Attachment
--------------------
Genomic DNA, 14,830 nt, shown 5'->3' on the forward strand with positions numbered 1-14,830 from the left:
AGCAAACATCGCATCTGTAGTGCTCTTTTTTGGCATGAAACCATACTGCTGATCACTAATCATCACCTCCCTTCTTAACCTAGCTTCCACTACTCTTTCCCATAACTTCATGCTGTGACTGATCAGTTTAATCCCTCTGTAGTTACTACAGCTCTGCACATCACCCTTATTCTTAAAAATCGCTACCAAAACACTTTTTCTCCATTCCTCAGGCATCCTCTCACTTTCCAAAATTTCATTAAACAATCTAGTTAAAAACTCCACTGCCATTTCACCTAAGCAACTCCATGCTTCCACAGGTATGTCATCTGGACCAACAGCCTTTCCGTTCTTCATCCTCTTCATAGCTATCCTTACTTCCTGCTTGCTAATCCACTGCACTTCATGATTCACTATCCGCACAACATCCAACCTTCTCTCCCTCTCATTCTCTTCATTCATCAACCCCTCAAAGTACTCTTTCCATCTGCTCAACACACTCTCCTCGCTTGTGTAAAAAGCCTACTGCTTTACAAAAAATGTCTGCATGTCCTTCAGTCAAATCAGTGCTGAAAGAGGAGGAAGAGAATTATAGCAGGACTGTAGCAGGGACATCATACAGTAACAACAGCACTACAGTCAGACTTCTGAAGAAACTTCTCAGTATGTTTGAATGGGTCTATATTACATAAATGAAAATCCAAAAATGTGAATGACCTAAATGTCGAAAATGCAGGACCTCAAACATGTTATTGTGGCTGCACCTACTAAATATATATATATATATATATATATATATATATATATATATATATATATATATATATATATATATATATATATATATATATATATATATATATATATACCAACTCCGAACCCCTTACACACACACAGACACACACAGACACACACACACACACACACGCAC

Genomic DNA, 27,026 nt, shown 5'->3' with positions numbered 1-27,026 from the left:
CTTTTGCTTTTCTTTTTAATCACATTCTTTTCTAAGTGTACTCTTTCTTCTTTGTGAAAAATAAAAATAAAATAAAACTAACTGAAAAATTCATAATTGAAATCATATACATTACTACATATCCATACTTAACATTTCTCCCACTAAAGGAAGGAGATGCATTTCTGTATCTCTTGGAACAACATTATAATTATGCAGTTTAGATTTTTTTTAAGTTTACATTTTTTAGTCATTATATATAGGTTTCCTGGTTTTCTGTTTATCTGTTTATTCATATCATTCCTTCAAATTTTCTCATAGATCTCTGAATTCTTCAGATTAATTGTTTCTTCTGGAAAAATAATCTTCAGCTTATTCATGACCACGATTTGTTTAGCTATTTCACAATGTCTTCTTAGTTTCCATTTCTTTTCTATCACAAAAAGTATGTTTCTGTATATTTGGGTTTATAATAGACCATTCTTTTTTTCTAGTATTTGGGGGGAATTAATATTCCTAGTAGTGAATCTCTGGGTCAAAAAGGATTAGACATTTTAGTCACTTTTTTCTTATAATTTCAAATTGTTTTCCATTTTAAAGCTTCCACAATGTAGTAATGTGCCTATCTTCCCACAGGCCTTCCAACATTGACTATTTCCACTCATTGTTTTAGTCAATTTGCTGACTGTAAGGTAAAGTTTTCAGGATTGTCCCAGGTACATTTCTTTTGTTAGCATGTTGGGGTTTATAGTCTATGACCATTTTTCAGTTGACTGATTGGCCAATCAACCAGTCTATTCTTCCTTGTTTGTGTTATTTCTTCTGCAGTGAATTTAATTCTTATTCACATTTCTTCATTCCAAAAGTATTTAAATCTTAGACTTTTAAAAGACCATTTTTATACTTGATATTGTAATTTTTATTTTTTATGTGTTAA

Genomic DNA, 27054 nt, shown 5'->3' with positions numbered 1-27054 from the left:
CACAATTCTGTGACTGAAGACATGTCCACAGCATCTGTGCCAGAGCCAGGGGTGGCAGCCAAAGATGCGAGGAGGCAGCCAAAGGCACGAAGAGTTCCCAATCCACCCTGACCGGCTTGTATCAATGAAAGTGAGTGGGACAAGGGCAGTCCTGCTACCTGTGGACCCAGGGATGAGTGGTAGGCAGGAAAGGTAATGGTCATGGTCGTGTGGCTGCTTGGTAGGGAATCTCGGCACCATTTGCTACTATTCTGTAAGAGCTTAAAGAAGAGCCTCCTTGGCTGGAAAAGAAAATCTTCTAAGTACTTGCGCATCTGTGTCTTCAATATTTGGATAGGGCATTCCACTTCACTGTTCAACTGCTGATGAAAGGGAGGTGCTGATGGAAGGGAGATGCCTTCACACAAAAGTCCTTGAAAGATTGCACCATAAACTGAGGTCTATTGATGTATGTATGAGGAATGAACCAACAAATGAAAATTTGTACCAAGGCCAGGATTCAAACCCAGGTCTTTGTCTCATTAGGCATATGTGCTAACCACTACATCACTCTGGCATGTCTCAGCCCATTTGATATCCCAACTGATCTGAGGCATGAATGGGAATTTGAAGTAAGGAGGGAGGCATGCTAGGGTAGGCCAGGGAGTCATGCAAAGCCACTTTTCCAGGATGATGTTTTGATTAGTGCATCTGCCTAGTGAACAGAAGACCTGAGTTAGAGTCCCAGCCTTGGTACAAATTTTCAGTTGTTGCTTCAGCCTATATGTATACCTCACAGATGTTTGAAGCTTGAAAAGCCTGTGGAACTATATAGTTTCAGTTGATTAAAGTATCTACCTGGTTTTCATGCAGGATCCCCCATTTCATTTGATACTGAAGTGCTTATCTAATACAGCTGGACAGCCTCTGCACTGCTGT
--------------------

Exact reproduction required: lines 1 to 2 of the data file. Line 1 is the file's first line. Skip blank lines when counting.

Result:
Genomic DNA, 14,830 nt, shown 5'->3' on the forward strand with positions numbered 1-14,830 from the left:
AGCAAACATCGCATCTGTAGTGCTCTTTTTTGGCATGAAACCATACTGCTGATCACTAATCATCACCTCCCTTCTTAACCTAGCTTCCACTACTCTTTCCCATAACTTCATGCTGTGACTGATCAGTTTAATCCCTCTGTAGTTACTACAGCTCTGCACATCACCCTTATTCTTAAAAATCGCTACCAAAACACTTTTTCTCCATTCCTCAGGCATCCTCTCACTTTCCAAAATTTCATTAAACAATCTAGTTAAAAACTCCACTGCCATTTCACCTAAGCAACTCCATGCTTCCACAGGTATGTCATCTGGACCAACAGCCTTTCCGTTCTTCATCCTCTTCATAGCTATCCTTACTTCCTGCTTGCTAATCCACTGCACTTCATGATTCACTATCCGCACAACATCCAACCTTCTCTCCCTCTCATTCTCTTCATTCATCAACCCCTCAAAGTACTCTTTCCATCTGCTCAACACACTCTCCTCGCTTGTGTAAAAAGCCTACTGCTTTACAAAAAATGTCTGCATGTCCTTCAGTCAAATCAGTGCTGAAAGAGGAGGAAGAGAATTATAGCAGGACTGTAGCAGGGACATCATACAGTAACAACAGCACTACAGTCAGACTTCTGAAGAAACTTCTCAGTATGTTTGAATGGGTCTATATTACATAAATGAAAATCCAAAAATGTGAATGACCTAAATGTCGAAAATGCAGGACCTCAAACATGTTATTGTGGCTGCACCTACTAAATATATATATATATATATATATATATATATATATATATATATATATATATATATATATATATATATATATATATATATATATATATATATATATATACCAACTCCGAACCCCTTACACACACACAGACACACACAGACACACACACACACACACACGCAC